Three days ago, on April’s fool day – not a reliable date – I was told by one of my voice over colleagues in Milan that Guiding Light – the series I’ve been dubbing for 15 years – is going to END forever, as CBS has apparently decided to cut all its soaps.
I was – and still am – in total shock. GL isn’t something that can end. GL is eternal and recurrent like Christmas, sunrise and chocolate ice cream. Guiding Light started on the radio in the USA 72 YEARS AGO. It has survived World War 2, the cold war, various recessions and George Bush. GL is part of our collective identity whether we like it or not, because it created a genre – the soap opera – that went on to conquer TV networks all over the world.
In Italy, GL, under the (terrible) name of “Sentieri”, has touched at least 3 generations. I remember my latin teacher at high school rushing home after her last lesson at 12.30 to watch what had happened to Beth and Phillip (who were teenagers back then). I was personally hooked by the Roger and Holly story way before beginning to “dub” the soap.
GL DESERVES to be saved, because it makes no sense to keep other soaps alive (horrible stuff such as the Bold and the Beautiful for instance) while killing their “mother”. We either decide to abolish all soaps or we keep GL!
And then, I wonder, how are the producers thinking of “ending” the stories of characters that have been alive for decades?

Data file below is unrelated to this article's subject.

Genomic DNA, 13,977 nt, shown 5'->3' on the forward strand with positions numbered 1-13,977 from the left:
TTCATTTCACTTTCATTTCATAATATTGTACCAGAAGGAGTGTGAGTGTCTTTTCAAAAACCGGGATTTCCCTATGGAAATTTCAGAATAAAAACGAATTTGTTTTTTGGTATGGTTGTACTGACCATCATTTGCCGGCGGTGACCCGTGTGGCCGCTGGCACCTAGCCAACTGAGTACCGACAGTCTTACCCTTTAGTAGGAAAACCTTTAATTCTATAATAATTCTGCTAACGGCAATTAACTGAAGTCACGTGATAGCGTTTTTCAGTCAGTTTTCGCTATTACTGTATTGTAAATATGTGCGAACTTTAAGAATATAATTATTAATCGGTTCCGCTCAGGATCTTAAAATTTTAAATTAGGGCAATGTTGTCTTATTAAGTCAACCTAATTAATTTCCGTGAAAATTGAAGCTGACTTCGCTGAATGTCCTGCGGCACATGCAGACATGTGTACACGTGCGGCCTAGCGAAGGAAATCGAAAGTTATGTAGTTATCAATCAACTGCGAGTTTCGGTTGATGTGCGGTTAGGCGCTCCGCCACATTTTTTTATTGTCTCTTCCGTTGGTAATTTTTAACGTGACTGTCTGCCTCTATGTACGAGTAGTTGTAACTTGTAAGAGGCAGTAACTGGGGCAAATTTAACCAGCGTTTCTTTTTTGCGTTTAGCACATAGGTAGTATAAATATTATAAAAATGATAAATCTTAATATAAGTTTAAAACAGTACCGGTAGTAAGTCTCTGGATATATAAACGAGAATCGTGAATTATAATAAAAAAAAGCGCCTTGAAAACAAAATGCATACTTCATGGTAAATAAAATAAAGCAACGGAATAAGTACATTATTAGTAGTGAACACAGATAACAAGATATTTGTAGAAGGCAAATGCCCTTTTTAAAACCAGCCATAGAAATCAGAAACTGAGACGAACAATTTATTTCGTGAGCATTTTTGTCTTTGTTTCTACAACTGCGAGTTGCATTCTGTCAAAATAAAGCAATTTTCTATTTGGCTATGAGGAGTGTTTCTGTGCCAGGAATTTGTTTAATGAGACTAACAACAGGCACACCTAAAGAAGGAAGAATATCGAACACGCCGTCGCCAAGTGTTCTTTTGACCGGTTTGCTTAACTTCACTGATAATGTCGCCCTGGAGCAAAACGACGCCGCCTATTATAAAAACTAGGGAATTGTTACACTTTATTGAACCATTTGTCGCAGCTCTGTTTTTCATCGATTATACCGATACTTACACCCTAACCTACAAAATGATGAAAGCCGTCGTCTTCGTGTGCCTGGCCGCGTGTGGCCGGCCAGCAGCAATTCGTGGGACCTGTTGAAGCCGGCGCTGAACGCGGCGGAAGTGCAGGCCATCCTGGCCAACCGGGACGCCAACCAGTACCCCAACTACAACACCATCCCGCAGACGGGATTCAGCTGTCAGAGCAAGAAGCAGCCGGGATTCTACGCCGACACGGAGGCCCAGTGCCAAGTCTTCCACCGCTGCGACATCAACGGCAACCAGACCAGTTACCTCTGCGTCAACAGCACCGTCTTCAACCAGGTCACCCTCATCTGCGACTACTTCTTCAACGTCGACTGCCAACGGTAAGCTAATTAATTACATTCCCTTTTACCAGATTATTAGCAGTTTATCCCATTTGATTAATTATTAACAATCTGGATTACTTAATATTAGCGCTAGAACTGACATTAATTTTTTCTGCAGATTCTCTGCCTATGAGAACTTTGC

It’s impossible to end GL because GL is like the world. Since it began in 1937 we’ve seen characters being born, growing up, getting married, giving birth to new charcaters who have married other characters creating a second generation, then athird, then a fourth… The families in fictional SPRINGFIELD have multiplied, it’s not only the Bauers anymore, it’s the Lewis and the Spauldings, and the Santos, and the Coopers, and the Marlers and many many others…
…It’s humanly impossible to come up with an end for all those stories because GL simply deals with life and you can’t put an end to Life, unless you have a cosmic catastrophy sweeping away the whole human race. This is really the only end for GL, an asteroid falling onto the city of Springfield, delating all its inhabitants and every trace of their existance. In that case Reva, and Harley and Lizzie and Phillip and Rick will suddenly disappear like the dynosaurs.
I do hope Procter and Gamble, who have been producing GL since 1937, will find a different collocation for the show and therefore save Springfield from extinction. If they don’t, I can imagine myself, a few years from now, wondering how my friend Lizzie Spaulding is doing – because nobody knows what happens to characters once writers stop telling their stories and actors stop embodying their lives.
Where do they go? Where would the thousands and thousands of people who have been passing through “Springfield” end up now that CBS is going to take away their right to exist?
If Pirandello was alive, he might try to write a play about it. “2500 characters in search of a channel”.
Perhaps he would end up writing a soap.
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